At twilight on a Tuesday evening in September 1909, Feng Ru prepared to test an airplane of his own design above the gently rolling hills of Oakland, California. It was just six years after Orville and Wilbur Wright took to the skies at Kill Devil Hills, North Carolina, and only a year after their first public flights.
“The big bi-plane, with its four starting wheels tucked beneath it like the talons of a bird, sailed slowly in an elliptical course around the crest of the hill nearly back to the starting point,” reported the Oakland Enquirer in its September 23 edition. For an astonishing 20 minutes Feng circled the Piedmont area, never more than 12 feet off the ground. Suddenly, a bolt holding the propeller to the shaft snapped, sending Feng tumbling to earth, bruised but otherwise unharmed.
While Feng Ru is little known in the United States, his fame in China is equivalent to the Wright brothers’. Middle- and high schools are named in his honor, and his childhood home is a museum; China even considers its space program to be based upon the foundations of Feng’s work.
Feng immigrated to the U.S. from China sometime between 1894 and 1898, when he was in his early teens, and immediately set to work doing odd jobs at a Chinese mission in San Francisco. “He was staggered by America’s power and prosperity. He understood that industrialization made the country great, and felt that industrialization could do the same for China,” says historian Patti Gully, who has co-authored a book on the contributions of Chinese living outside their country to the development of aviation in China. “So he went east to learn all he could about machines, working in shipyards, power plants, machine shops, anywhere he could acquire mechanical knowledge.”
Feng became well known for developing alternate versions of the water pump, the generator, the telephone, and the wireless telegraph, some of which were used by San Francisco’s Chinese businessmen. But upon hearing of the Wright brothers’ success, Feng turned his attention to aviation, laboriously translating into Chinese anything he could find on the Wrights, Glenn Curtiss and, later, French aircraft designer Henri Farman.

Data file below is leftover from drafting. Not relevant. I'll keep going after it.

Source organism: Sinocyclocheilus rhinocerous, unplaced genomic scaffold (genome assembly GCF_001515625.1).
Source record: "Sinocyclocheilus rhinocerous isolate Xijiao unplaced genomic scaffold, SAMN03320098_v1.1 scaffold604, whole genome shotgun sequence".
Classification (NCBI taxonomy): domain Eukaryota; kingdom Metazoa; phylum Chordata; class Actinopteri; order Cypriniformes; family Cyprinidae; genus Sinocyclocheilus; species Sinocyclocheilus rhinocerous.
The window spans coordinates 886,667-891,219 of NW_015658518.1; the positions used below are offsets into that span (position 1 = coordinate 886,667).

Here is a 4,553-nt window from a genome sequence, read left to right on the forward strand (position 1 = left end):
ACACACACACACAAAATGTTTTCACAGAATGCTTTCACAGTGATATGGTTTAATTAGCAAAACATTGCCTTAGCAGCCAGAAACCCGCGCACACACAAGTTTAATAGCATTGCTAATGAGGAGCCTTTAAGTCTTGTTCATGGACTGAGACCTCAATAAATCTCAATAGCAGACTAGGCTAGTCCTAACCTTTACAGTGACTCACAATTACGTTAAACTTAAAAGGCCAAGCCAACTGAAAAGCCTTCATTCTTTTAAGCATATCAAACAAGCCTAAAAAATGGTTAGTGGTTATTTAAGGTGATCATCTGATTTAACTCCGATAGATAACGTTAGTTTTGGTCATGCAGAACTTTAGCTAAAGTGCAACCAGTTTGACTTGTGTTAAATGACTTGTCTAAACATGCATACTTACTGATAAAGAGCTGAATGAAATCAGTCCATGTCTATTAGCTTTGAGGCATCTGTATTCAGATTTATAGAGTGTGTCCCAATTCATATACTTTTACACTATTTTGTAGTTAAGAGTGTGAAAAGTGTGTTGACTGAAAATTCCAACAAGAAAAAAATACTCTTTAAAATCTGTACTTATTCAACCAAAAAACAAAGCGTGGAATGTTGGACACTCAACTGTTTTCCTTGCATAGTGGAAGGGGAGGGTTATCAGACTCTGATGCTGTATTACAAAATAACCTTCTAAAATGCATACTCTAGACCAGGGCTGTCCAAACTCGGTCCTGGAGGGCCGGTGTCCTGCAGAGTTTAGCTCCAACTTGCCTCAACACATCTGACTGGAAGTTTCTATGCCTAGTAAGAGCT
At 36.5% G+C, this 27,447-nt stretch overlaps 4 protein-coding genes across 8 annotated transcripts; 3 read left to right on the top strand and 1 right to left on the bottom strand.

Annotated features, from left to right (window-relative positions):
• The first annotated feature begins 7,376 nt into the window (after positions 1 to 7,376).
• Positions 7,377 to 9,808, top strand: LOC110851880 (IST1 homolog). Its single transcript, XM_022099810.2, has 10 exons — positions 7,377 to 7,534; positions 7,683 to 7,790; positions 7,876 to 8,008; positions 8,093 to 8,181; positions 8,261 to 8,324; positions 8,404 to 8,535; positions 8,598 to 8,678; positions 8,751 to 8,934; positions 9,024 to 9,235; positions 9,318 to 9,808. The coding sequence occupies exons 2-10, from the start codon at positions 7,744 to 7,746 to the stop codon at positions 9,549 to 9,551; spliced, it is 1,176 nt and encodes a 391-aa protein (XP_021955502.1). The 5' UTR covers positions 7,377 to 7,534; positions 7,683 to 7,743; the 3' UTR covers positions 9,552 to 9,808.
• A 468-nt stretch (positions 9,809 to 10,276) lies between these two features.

By 1906, Feng decided to return to California to establish an aircraft factory, building airplanes of his own design. San Francisco’s massive earthquake and resulting fire forced him to relocate to Oakland instead, where, funded by local Chinese businessmen, Feng erected his workshop—a 10- by eight-foot shack. Jammed into this small space were tools, books, journals, mechanical projects, aircraft parts—and Feng himself, who rarely finished work before 3 a.m.
In this tiny spot, the self-taught engineer established the Guangdong Air Vehicle Company in 1909, and completed his first airplane that year, according to the American Institute of Aeronautics and Astronautics. During one test flight, Feng lost control of his airplane (not an unusual occurrence), which plunged into his workshop, setting it ablaze. Feng and his three assistants moved operations to an Oakland hayfield, referred to by the New York Times and the Washington Post as “a hidden retreat.”
“They posted guards at the perimeters of the field to discourage the curious,” says Gully, “and talked to visitors through a crack in the wall.”
So anxious was Feng to keep his invention secret that he had the engine castings made by different East Coast machine shops, then assembled the parts himself. His discretion paid off; Feng’s successful test flights were covered by mainstream press, and his work was praised by revolutionary Sun Yat-sen. By 1911, as the New York Times reported on February 21: “[Feng] will leave here for his native land to-morrow, taking with him a biplane of the Curtiss type, in which he intends to make exhibition flights. It is believed that he will be the first aviator to rise from the ground in China…. The machine he is taking to China is of his own construction. The aviator is financed by six of his countrymen, residents of Oakland, who will accompany him on the trip. The first flights will be tried at Hongkong and Canton.”
Feng was leaving just in time: anti-Chinese sentiment was on the rise in the American West, and the Oregonian reported of the pilot’s latest flight: “Immigration officials and customs inspectors are today said to be gnashing their teeth. They find it hard enough to keep the Chinese out now, without having them dropping in on flying machines.”
When Feng arrived in Hong Kong on March 21, 1911, by custom he should have headed immediately toward his ancestral village to pay his respects. But even with his family urging him to come home, the preoccupied inventor was so obsessed with his airplane that it took him two months to fulfill his duties.
On August 26, 1912, Feng was killed while performing an aerial exhibition before a crowd of 1,000 spectators. “He was performing in a plane of his own design and manufacture,” says Gully. “He was flying at about 120 feet and had traveled about five miles before the accident. I’ve read a report that he put his machine into an extreme climb, but his engine seemed to fail and the aircraft fell to the ground. It sounds like a classic stall, but of course no one knew about such things in those days. His aircraft smashed into a bamboo grove, and his injuries included a pierced lung. As he lay dying, he reportedly told his assistants, ‘Your faith in the progress of your cause is by no means to be affected by my death.’”
The Republic of China gave Feng Ru a full military funeral, awarding him the posthumous rank of a major general. At Sun Yat-Sen’s request, the words “Chinese Aviation Pioneer” were engraved upon Feng’s tombstone.